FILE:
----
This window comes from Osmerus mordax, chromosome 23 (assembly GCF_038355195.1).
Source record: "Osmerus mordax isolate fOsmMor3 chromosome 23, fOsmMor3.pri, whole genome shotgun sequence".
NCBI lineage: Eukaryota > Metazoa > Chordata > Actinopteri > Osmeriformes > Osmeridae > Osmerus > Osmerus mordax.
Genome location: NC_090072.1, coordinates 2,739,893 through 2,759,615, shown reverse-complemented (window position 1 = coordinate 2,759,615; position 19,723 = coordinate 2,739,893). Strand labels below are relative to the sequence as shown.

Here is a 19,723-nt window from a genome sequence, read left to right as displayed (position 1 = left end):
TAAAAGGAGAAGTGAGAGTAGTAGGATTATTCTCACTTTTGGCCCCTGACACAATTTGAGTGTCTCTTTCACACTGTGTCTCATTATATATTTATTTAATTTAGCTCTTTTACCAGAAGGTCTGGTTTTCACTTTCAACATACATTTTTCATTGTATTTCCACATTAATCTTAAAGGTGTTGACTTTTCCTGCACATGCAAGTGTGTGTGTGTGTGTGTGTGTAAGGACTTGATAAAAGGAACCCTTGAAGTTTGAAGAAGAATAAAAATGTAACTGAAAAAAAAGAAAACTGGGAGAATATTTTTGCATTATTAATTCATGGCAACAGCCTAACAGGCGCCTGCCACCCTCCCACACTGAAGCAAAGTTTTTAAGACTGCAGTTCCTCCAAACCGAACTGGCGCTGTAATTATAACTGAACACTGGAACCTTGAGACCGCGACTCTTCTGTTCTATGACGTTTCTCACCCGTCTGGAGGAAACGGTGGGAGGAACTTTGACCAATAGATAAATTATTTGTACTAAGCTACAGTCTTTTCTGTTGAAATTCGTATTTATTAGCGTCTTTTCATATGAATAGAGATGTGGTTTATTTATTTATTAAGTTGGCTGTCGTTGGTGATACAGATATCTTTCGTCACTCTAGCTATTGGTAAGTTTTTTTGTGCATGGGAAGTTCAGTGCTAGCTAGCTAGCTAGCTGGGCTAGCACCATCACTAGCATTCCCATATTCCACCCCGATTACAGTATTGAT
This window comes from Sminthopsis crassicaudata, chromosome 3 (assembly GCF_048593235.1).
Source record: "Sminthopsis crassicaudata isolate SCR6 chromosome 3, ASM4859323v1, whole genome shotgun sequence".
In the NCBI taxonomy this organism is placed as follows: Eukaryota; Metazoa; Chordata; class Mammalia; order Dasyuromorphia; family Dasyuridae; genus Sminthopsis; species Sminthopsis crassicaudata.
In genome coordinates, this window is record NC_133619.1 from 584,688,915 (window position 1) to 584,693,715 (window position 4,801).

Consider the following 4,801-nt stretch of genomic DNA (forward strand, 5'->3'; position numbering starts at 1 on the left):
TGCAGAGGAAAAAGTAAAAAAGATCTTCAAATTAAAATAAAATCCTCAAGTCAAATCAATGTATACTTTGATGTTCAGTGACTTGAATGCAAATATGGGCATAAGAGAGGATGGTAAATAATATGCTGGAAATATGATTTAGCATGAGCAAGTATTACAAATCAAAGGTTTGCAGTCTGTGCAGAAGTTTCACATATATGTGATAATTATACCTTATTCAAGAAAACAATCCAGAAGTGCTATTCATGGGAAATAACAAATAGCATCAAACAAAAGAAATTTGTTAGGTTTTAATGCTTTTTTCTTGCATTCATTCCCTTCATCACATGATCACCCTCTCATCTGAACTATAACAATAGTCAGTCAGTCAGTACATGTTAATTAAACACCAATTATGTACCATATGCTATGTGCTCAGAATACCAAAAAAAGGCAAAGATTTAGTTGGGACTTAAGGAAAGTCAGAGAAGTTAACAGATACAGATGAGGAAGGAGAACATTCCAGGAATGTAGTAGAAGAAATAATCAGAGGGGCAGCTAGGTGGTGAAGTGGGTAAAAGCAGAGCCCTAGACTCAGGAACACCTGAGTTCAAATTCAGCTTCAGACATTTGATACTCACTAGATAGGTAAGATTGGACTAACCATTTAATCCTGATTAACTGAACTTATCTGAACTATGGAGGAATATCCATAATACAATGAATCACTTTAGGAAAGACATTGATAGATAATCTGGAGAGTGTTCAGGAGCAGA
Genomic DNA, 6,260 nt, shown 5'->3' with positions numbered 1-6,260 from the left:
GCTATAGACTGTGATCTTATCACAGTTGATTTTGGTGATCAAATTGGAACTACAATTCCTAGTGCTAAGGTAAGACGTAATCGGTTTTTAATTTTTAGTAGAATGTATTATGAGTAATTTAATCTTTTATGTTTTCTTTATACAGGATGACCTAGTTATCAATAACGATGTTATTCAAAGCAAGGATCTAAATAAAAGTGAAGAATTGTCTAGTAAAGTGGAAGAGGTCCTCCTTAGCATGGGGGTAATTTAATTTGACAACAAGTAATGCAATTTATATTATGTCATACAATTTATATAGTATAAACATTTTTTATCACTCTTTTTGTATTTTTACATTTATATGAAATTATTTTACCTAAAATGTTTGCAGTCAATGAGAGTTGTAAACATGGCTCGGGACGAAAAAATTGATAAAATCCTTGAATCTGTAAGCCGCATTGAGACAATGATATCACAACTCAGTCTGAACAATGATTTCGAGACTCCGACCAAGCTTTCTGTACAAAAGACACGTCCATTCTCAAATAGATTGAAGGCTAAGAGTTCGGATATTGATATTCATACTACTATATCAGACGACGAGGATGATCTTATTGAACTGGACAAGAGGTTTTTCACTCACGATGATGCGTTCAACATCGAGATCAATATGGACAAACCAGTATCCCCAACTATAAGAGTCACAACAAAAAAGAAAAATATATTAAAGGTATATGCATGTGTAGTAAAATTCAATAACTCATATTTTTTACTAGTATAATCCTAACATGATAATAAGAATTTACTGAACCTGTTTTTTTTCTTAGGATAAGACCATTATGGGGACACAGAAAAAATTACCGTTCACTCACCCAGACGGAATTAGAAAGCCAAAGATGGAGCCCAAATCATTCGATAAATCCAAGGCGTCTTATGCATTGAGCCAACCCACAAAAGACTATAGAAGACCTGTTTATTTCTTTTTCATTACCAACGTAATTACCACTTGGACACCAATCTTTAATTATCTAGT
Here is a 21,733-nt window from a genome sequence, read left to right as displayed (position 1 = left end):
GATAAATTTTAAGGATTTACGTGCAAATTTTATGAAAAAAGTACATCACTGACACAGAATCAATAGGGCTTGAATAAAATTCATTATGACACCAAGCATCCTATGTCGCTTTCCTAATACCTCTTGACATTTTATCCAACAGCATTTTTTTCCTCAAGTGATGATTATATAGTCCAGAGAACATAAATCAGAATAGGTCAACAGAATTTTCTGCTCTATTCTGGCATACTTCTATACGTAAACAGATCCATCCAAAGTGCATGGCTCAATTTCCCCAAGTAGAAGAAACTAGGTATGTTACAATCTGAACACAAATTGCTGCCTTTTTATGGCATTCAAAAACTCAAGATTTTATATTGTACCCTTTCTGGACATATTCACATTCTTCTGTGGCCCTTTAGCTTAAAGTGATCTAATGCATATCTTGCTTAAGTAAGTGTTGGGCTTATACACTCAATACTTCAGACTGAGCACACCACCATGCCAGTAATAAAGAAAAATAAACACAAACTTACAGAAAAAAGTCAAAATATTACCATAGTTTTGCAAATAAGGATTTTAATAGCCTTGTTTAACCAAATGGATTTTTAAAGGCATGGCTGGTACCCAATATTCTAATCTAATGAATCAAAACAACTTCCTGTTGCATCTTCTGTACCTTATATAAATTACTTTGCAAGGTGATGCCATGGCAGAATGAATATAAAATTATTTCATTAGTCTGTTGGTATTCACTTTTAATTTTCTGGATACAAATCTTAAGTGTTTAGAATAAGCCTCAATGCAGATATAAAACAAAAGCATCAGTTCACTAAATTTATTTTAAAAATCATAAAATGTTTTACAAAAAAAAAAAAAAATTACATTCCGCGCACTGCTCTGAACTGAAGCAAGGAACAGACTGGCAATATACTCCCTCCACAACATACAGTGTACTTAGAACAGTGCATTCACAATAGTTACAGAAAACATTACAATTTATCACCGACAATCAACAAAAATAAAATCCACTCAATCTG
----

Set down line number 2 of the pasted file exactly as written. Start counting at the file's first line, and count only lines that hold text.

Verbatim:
Source record: "Osmerus mordax isolate fOsmMor3 chromosome 23, fOsmMor3.pri, whole genome shotgun sequence".